Chris Cousins is the President and Cofounder of Financial Architects, a more than 20-person RIA firm in Farmington Hills, MI. Chris knew that he’d eventually build his own RIA, but on July 13, 2021, he found out that due to a fundamental change to one of their key partners, they had to make the transition to RIA a lot more quickly than they expected. They had 27 days to move over 700 accounts to their RIA!

How’d they do it? As Chris shared, “It's a story of teamwork. The team saw that I was completely distressed, and they rallied and said, ‘Let's do this.’ And so we started. It happened because of a team effort.”

What they accomplished is incredible, and I believe the team’s response and collaborative effort is a result of a high-performing team and leader.

I asked Chris for key lessons over their transition to RIA—what he shared is a masterclass in leadership,

“I learned to pay more attention to the pressure that our people are going through. That's a big takeaway for me that I've really just got to keep that in my mind for the rest of the time I'm helping to run this company.”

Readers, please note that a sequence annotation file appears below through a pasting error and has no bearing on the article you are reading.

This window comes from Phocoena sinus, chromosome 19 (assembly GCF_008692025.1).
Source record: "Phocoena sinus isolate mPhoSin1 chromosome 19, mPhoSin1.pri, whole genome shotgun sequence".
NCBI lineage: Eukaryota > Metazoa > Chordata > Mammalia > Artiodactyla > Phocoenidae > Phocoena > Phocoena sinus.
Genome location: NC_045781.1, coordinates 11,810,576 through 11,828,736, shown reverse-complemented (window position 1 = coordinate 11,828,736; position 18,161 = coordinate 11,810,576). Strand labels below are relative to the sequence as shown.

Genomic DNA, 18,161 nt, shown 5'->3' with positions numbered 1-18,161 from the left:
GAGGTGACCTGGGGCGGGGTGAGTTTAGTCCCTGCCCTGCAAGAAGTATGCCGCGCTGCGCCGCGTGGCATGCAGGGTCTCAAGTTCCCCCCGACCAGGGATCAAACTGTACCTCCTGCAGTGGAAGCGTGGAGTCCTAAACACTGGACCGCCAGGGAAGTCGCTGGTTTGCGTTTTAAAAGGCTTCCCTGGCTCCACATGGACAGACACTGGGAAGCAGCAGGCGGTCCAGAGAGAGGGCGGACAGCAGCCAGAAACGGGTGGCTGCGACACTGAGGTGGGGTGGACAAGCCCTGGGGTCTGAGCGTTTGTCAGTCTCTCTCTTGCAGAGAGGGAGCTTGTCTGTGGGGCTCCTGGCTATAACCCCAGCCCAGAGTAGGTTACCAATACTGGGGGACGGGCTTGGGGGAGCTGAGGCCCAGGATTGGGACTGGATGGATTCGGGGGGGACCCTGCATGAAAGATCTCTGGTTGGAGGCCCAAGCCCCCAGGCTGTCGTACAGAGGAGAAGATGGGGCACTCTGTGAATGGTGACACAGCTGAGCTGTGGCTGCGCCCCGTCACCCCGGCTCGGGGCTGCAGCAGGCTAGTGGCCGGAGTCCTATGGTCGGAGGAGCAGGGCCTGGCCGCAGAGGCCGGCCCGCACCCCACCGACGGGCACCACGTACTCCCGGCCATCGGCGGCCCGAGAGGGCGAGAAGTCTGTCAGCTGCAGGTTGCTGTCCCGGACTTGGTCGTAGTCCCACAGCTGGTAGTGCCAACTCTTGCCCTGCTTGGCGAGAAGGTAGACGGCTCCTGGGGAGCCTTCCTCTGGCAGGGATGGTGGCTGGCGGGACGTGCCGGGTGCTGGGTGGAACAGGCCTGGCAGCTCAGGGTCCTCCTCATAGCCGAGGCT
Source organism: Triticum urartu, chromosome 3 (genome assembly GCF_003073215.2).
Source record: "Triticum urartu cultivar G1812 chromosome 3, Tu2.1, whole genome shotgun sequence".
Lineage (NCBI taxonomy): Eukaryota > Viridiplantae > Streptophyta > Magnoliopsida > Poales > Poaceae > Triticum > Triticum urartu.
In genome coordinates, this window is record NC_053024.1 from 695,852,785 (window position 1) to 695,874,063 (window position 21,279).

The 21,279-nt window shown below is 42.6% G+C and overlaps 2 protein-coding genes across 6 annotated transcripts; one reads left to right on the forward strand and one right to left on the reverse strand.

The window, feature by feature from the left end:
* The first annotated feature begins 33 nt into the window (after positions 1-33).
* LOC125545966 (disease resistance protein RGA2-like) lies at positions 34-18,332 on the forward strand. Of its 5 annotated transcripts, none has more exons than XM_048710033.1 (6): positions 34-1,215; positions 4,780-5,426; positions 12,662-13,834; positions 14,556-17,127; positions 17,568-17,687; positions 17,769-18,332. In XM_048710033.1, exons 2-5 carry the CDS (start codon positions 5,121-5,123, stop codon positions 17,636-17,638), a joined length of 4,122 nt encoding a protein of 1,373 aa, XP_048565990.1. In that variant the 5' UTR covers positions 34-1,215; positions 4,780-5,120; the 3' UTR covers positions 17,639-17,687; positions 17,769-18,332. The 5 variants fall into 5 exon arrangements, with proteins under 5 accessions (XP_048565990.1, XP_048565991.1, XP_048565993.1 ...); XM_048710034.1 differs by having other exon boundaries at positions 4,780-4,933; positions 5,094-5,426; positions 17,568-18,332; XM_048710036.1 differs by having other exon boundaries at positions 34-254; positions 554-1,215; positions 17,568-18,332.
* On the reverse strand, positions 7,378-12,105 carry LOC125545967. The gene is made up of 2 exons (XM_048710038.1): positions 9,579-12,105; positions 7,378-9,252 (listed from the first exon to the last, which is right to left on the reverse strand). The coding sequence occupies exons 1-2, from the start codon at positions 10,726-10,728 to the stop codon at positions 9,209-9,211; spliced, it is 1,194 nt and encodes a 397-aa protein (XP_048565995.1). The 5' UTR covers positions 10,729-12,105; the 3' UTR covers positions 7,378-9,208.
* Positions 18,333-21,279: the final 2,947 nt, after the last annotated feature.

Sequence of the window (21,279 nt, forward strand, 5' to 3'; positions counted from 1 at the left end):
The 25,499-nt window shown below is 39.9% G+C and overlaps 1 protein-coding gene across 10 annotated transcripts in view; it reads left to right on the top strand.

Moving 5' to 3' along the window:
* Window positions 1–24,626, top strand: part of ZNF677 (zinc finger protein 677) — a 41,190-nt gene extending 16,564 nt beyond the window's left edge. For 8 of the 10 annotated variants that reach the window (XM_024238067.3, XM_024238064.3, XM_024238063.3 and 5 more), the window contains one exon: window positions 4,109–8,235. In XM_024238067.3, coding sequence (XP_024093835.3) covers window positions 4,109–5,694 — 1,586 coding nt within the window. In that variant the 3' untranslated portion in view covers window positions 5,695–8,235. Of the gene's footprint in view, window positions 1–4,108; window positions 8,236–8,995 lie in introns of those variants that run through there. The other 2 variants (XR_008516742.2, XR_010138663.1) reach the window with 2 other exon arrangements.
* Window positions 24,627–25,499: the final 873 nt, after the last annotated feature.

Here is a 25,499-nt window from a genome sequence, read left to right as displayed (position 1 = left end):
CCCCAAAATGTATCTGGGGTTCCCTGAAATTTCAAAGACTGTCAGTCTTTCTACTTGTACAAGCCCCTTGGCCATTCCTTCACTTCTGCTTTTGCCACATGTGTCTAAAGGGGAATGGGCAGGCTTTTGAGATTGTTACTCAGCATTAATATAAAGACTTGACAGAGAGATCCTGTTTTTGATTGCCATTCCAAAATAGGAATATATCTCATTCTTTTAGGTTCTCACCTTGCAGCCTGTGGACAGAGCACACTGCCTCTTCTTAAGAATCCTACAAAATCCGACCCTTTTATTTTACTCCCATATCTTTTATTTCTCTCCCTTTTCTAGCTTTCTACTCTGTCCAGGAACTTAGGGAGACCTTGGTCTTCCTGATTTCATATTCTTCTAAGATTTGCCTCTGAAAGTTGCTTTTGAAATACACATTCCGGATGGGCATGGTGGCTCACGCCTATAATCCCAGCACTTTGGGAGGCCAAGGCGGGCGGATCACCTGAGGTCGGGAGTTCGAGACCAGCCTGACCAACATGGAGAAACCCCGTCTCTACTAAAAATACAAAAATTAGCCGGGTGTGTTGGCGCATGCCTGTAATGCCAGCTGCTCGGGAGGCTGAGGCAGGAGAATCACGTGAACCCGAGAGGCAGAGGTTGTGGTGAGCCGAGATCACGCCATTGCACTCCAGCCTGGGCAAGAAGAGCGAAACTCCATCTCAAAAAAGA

He continued to share sage advice as it relates to navigating change and moving your business forward, “Is your direction clear? Do you have a vision for the business? And can you clearly articulate it to your team? Because they're about to go through a lot of changes that they don't really want to do. And can you articulate that direction to get them through the forest?”

Throughout the transition to RIA, Chris understood his role as the leader, and he led. If you want to be a leader like Chris, it starts with the decision to lead. Leadership is a skill. If you’re looking to develop this skill, check out the book Leadership and Self-Deception by The Arbinger Institute, highly recommended by Chris. He credits it to positioning his mind to understand, “how to lead and really get people to where you need them to do.”

Strong management in action

What about strong management? In a recent advisor breakout, I presented “Scaling with Talent: The Building Blocks of a High Performing Team.” During the session, an advisor in the audience asked, “Once I onboard staff, how often should I meet with them to make sure they are on track?” The heart of the question was, “How do I manage my team? Do meetings matter?” Of course. However, if you want to lay the foundation of strong management before throwing a team or individual check-in on the calendar, start here: